Market Insights

Will Running Data Centers Hot Lower Costs?

December 01, 2023 by David Weldon

Data center managers had mixed reactions when asked by EE Power about a study that recommends running centers at higher temperatures. Read what they had to say about equipment, risks, costs, and savings.

A recent study at Hong Kong Polytechnic University found that if data center managers want to save money on operational costs, they should “turn up the heat,” and run the data center at higher temperatures.


Data center.

Data center. Image used courtesy of the U.S. Army

But that advice was met with mixed reviews from data center managers. One manager told EEPower, “Definitely not,” another said, “Yes, but,” while a third stressed a “definite maybe.” The varying responses depend on how old the center’s equipment is. And the advice may apply more to data centers that have not yet been built.


About the Polytechnic Study

The Hong Kong Polytechnic study said that raising a data center temperature to 41°C (around 106°F) can save up to 56% in cooling costs by relying on free-cooling. That process uses ambient air to cool the water in air conditioning systems.

The study’s author, Shengwei Wang, stated that redesigning servers to function at higher temperatures could reduce energy costs for cooling systems.

The study proposed new temperature guidelines to aid organizations in developing and managing more efficient data centers in the future.


When Is Hotter Too Hot?

Matt Thoene, president and CEO at Onevisory, a strategic advisor and data center industry analyst, agreed with the study recommendations.

“I actually do agree—as long as the servers, switches, routers, etc., in the facility, are all less than three to five years old and capable of running at these temperatures,” Thoene told EEPower. “However, if you are running a multi-tenant colocation facility, there definitely needs to be an upfront conversation and disclosures about the heat levels.”

Thoene said his organization increased temperatures—between 3 to 5 degrees—on two different occasions in its 80,000-plus square foot data centers and saw “more than trivial” savings in power costs.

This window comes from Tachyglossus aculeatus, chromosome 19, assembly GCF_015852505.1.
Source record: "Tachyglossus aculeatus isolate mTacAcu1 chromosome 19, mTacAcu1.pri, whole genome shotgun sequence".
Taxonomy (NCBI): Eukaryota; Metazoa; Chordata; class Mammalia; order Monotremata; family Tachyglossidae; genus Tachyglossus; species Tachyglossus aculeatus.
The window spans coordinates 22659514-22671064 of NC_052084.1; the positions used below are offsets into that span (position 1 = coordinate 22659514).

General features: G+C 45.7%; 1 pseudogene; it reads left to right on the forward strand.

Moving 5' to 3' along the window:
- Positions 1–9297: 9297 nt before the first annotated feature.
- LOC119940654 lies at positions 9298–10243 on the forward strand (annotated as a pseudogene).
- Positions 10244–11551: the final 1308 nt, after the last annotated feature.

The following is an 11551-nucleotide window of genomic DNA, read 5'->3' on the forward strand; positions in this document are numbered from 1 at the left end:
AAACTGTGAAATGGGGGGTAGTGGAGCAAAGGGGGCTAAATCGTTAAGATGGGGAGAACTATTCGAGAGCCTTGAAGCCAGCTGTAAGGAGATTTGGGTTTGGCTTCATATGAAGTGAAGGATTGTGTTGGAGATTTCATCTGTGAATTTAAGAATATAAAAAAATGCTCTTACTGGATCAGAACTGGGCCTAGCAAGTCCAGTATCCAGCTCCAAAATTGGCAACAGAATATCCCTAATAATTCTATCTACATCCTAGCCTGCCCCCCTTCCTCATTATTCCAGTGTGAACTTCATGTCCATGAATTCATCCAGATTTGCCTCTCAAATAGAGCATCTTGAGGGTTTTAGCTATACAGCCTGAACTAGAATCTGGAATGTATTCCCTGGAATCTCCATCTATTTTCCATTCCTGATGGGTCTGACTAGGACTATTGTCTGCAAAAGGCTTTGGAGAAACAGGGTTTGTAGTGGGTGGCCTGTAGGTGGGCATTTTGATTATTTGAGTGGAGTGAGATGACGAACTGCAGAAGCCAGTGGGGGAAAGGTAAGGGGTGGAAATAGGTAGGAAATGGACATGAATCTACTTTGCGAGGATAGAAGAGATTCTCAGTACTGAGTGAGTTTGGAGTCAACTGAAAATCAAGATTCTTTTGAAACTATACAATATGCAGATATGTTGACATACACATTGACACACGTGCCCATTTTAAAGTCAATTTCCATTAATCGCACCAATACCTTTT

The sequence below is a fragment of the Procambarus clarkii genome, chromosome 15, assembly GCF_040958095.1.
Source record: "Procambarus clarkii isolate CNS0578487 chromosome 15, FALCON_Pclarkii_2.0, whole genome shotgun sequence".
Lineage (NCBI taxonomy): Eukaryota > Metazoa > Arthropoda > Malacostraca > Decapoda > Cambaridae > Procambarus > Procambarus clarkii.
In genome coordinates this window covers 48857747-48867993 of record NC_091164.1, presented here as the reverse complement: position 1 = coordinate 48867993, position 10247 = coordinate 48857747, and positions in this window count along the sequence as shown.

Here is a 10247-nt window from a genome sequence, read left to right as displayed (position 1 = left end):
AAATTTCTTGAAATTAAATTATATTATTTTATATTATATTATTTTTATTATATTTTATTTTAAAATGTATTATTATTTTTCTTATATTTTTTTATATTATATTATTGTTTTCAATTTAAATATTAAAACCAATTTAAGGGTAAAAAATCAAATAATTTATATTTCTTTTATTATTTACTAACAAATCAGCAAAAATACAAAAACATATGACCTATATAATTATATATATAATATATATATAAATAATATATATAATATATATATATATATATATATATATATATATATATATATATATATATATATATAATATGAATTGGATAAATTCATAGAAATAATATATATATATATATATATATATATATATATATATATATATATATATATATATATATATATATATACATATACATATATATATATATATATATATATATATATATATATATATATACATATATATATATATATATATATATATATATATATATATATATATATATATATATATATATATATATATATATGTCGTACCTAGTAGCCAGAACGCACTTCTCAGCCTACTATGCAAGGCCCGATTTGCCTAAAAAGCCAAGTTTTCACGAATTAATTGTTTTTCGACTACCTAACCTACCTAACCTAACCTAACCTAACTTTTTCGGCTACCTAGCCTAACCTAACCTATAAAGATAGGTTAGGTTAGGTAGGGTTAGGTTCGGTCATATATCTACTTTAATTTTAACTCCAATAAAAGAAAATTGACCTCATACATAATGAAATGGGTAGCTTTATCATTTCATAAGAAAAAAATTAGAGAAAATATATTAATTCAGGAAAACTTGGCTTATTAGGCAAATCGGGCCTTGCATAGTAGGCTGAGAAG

Data center manager.

Data center manager. Image used courtesy of NIEHS


George LaRose, director of data center operations and hosted services at Northwell Health, told EEPower equipment age is critical.

“With respect to a ‘super hot’ data center, I would think this facility has to be a green field or retrofit of a modern data center,” LaRose explained to us. “Most data centers are not designed from the ground up. One of the largest challenges is to create the air plenum space/volume to allow for the intake of cooler air into the infrastructure—even if that ‘cooler air’ is now 40% warmer. Of course, this approach assumes forced air or a ‘fan wall’, and static pressure is being used to move air. A dual approach of liquid cooling in concert with cold aisle containment may also offer a viable design.”


Pros and Cons of Running the Data Center “Hot”

The benefits of running the data center at higher temperatures would be a precipitous decrease in operating expenses, resulting in increased earnings. 

But beware, cautioned Bill Wolff, data center manager at a major global furniture manufacturer and retailer. The more you raise the temperature, the more the fans in the servers increase in speed, utilizing much more energy.


“‘Mean time between failure’ goes down when the temperature goes up. Heat wears on electronics.” - Bill Wolff, data center manager


“I know a data center that raised the temperature up to about 86-plus degrees Fahrenheit,” Wolff told EEPower. “A Cisco chassis supervisor board—the brains or processor—literally melted down. Cisco was unable to do any forensics on the board since it was cooked. Also, disks and other server components run hotter inside than the input temperature, such as spinning disks. Open a running server and put a heat gun laser measure on it, and it will read it at 20-plus degrees hotter. Also, ‘mean time between failure’ goes down when the temperature goes up. Heat wears on electronics.”


Advice to Data Center Operators

Conversations about energy efficiency and savings in data centers with the most momentum are around liquid cooling and renewable energy alternatives. That includes small modular reactors, Thoene said.

“These are longer-term solutions, of course,” Thoene explained. “In the short to medium term, data center operators should focus on proper airflow management, battery or hydrogen power backup versus costly generators, and higher efficiency cooling systems using air-cooled vs evaporative as an example. Additionally, integrating AI with DCIM (data center infrastructure management) to automate and optimize the management of power and cooling as well as capacity planning.”

Thoene advises operators to take time to educate customers on operational options and what the cost impact of each would be. Operators should explain how high temperatures are acceptable and will not fry their equipment.

“You will most definitely receive pushback if you intend to implement a 30-plus degree increase in temperature, so be ready for those conversations,” Thoene said. “For the standard data center operator, just ensure that your gear is rated to handle these levels. If they are, you have very little to worry about.”